3
$\begingroup$

In Semigroup Theory, Green's relations are everywhere. Their equivalence classes, for instance, on a given semigroup $S$ can tell one a lot about the structure of $S$.

There is some trivial sense in which a monoid can be viewed a category. Some people even argue that (at least small) categories are generalised monoids.

In light of the above, then, it seems natural to ask how to describe Green's relations using Category Theory, even if it is just for the category $\textbf{Monoids}$ and not $\textbf{Semigroups}$ or beyond.

If I had the time or the ability, I'd look into Lawvere theories a little deeper in my attempt to answer this question. I'm not entirely sure why. Perhaps it's because Universal Algebra is more visible in the structural approaches to Semigroup Theory I've seen.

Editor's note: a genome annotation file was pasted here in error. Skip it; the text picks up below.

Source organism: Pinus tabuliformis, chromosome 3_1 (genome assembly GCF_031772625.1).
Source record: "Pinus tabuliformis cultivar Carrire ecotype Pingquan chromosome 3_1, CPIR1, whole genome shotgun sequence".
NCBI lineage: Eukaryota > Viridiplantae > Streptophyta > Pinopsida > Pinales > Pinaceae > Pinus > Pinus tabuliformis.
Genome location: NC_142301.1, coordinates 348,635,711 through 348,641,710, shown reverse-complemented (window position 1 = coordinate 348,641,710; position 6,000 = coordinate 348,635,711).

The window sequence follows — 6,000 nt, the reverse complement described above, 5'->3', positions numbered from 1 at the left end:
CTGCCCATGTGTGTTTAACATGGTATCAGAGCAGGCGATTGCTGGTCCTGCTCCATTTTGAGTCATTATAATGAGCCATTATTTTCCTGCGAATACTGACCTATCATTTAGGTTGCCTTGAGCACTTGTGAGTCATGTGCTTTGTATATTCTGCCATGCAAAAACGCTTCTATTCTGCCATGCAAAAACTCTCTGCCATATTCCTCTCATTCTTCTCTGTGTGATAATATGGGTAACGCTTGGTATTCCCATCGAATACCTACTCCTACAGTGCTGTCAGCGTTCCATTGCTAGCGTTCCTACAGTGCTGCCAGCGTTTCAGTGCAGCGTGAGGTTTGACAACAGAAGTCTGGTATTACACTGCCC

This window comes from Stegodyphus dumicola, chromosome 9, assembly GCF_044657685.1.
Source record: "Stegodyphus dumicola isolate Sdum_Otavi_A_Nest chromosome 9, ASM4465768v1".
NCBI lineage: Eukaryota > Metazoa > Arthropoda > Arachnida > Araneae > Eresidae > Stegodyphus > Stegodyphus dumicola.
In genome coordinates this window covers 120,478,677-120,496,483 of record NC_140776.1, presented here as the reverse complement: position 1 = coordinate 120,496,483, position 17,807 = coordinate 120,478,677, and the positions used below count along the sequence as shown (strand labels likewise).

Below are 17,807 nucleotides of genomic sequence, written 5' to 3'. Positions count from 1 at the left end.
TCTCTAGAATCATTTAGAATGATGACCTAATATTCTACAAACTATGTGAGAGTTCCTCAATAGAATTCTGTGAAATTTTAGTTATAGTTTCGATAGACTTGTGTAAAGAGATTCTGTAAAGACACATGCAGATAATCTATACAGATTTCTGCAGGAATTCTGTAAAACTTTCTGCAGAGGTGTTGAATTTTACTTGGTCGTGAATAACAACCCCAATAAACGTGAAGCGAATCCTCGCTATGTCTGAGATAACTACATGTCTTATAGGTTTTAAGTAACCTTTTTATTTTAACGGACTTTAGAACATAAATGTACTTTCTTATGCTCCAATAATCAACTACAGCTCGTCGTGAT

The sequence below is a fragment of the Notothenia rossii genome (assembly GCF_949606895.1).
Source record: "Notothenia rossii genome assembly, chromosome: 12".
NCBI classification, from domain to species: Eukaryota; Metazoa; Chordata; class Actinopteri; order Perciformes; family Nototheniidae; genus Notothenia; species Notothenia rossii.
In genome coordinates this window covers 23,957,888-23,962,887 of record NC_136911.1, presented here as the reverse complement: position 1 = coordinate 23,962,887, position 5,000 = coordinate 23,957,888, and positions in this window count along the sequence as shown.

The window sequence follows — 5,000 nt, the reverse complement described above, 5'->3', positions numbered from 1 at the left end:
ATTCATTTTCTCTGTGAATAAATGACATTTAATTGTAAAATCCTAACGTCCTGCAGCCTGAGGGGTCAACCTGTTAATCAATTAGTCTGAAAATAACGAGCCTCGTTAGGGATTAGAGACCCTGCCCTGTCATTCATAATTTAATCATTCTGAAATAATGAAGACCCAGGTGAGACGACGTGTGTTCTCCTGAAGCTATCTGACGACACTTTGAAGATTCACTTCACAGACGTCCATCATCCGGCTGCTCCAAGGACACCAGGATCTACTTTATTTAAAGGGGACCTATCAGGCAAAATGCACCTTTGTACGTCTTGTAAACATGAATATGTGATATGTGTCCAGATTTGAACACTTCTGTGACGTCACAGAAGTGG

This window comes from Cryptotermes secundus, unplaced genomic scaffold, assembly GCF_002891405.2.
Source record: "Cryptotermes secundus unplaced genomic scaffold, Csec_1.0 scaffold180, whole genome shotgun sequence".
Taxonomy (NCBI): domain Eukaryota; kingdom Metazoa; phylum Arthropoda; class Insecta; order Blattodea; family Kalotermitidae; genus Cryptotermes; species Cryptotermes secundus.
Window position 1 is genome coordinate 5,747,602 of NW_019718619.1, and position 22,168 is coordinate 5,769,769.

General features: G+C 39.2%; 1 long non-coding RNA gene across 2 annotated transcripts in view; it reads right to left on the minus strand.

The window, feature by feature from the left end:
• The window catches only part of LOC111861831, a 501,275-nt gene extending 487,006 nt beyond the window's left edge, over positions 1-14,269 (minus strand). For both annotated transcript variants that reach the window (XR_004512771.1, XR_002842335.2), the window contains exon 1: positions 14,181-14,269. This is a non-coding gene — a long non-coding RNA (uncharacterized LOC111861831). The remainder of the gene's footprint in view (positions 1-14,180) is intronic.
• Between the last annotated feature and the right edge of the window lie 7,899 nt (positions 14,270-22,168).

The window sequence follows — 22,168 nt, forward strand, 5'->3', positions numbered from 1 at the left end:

I'm just curious :)

$\endgroup$
3
$\begingroup$

There is no need of category theory to define Green relations on categories. Let $C$ be a small category and let $0$ be a new element. Then $C \cup \{0\}$ is semigroup for the operation $*$ defined as follows: $$ x*y = \begin{cases} xy & \text{if $xy$ is defined in $C$}\\ 0 & \text{otherwise} \end{cases} $$ You can now just define the Green relations on this semigroup.

$\endgroup$
  • $\begingroup$ (+1) Thank you! I like this approach. However, I'm not sure yet whether to accept it as an answer. I'm interested in how category theory might be used to describe Green's relations, even if there's no need, not necessarily how Green's relations can be described on categories. I'm also wary of adjoining an element that acts like a zero, for as we know from semigroup theory, something like that can change things a little too much. I'm sorry. $\endgroup$ – Shaun Oct 5 '14 at 8:13
  • 1
    $\begingroup$ I introduced the zero to make the definition simpler, but it is not really used when it comes to Green relations. For instance, you can just say that $u\ \mathcal{R}\ v$ if there exist $x$ and $y$ such that $ux = v$ and $vy = u$. $\endgroup$ – J.-E. Pin Oct 5 '14 at 8:24

Your Answer

By clicking “Post Your Answer”, you agree to our terms of service, privacy policy and cookie policy

Not the answer you're looking for? Browse other questions tagged or ask your own question.